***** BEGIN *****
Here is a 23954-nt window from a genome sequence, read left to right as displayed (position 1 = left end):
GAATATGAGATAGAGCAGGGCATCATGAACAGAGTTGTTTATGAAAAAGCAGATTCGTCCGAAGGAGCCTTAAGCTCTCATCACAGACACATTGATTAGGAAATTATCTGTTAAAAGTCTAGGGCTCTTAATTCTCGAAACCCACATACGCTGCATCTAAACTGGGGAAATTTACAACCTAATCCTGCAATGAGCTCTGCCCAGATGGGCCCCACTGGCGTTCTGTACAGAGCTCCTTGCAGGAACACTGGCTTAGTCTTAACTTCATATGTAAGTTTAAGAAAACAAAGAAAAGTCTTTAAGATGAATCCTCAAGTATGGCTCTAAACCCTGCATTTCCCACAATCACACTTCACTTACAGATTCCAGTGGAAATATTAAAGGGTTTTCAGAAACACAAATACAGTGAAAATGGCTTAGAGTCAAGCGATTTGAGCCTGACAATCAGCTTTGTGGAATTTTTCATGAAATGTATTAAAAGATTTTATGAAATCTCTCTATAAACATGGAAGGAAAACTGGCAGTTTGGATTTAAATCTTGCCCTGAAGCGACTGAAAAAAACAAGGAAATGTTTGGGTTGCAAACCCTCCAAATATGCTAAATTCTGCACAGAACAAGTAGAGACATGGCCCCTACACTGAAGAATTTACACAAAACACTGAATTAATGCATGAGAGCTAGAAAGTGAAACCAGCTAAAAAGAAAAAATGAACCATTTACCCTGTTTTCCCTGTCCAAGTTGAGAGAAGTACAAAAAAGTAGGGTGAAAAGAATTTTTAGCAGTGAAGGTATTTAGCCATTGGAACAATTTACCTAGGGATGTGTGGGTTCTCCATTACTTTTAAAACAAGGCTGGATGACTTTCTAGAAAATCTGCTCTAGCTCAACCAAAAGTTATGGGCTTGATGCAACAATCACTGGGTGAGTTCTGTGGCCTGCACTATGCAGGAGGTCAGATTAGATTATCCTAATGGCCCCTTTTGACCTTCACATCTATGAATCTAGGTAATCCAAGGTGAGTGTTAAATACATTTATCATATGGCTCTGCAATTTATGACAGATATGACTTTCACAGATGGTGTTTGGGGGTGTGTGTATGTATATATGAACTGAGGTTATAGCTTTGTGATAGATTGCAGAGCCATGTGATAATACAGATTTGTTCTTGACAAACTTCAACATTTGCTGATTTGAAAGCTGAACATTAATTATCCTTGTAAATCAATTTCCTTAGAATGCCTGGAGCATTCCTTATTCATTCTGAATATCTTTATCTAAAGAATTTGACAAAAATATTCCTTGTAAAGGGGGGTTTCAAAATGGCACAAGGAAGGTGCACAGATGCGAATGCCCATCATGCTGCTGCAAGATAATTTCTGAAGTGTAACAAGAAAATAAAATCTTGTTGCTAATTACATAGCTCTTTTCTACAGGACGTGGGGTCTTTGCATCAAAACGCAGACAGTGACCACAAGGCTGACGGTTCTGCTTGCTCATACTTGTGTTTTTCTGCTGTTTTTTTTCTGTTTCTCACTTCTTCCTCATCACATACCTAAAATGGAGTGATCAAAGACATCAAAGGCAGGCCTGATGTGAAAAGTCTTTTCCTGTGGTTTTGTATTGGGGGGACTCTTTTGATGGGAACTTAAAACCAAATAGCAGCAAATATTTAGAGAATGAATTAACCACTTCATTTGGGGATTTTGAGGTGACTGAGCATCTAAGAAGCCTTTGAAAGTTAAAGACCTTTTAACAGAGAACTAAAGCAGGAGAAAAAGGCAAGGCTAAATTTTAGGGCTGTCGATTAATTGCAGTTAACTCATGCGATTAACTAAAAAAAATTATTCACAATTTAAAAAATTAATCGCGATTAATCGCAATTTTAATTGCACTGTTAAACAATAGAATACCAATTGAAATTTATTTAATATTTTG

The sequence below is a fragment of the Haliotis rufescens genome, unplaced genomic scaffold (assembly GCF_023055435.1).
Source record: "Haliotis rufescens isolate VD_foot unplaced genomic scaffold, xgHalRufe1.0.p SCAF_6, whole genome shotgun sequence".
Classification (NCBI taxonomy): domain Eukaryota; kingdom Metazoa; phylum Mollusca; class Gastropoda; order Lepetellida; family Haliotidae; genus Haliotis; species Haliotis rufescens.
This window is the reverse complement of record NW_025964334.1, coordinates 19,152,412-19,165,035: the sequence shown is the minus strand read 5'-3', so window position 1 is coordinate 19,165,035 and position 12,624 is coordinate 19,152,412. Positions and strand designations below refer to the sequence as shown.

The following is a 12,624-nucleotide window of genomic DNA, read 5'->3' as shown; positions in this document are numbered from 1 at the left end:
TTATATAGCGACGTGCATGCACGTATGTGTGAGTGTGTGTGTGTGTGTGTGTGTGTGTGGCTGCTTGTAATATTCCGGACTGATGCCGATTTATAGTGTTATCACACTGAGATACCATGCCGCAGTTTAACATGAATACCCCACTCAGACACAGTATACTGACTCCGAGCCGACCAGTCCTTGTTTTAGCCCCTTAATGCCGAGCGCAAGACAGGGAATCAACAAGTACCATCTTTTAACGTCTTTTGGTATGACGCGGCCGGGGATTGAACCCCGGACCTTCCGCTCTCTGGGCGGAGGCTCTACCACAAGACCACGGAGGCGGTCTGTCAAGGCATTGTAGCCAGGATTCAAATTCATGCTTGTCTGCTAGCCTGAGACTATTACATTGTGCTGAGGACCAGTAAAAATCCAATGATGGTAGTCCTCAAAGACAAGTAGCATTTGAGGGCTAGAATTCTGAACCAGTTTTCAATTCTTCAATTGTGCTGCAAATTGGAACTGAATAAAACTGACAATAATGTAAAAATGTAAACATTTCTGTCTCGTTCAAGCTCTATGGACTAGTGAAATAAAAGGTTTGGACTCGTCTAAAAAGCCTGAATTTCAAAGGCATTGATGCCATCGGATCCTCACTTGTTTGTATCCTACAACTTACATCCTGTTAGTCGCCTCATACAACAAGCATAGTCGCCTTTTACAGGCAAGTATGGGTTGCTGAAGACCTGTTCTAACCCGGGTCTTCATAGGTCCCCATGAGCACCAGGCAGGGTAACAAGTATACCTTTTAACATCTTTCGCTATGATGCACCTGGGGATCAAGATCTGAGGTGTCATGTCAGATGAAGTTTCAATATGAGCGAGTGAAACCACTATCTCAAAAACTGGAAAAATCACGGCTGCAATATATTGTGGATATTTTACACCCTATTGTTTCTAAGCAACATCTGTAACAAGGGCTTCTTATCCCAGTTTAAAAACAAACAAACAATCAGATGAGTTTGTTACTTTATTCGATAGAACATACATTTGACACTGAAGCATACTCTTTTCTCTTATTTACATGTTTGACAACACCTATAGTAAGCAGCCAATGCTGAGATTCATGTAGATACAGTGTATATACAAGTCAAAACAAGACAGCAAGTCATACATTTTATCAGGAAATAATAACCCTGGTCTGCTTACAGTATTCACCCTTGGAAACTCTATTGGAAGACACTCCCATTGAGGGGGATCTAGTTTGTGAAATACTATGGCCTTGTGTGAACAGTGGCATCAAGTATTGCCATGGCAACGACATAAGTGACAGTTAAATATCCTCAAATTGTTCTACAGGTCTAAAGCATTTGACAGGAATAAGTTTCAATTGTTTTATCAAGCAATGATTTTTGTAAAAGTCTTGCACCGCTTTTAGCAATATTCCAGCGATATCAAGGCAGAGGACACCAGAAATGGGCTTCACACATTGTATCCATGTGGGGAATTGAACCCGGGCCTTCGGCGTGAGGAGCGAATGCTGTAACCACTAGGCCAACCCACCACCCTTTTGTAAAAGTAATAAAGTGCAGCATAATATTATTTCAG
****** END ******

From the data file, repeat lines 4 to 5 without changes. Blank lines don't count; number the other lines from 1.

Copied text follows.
Source record: "Haliotis rufescens isolate VD_foot unplaced genomic scaffold, xgHalRufe1.0.p SCAF_6, whole genome shotgun sequence".
Classification (NCBI taxonomy): domain Eukaryota; kingdom Metazoa; phylum Mollusca; class Gastropoda; order Lepetellida; family Haliotidae; genus Haliotis; species Haliotis rufescens.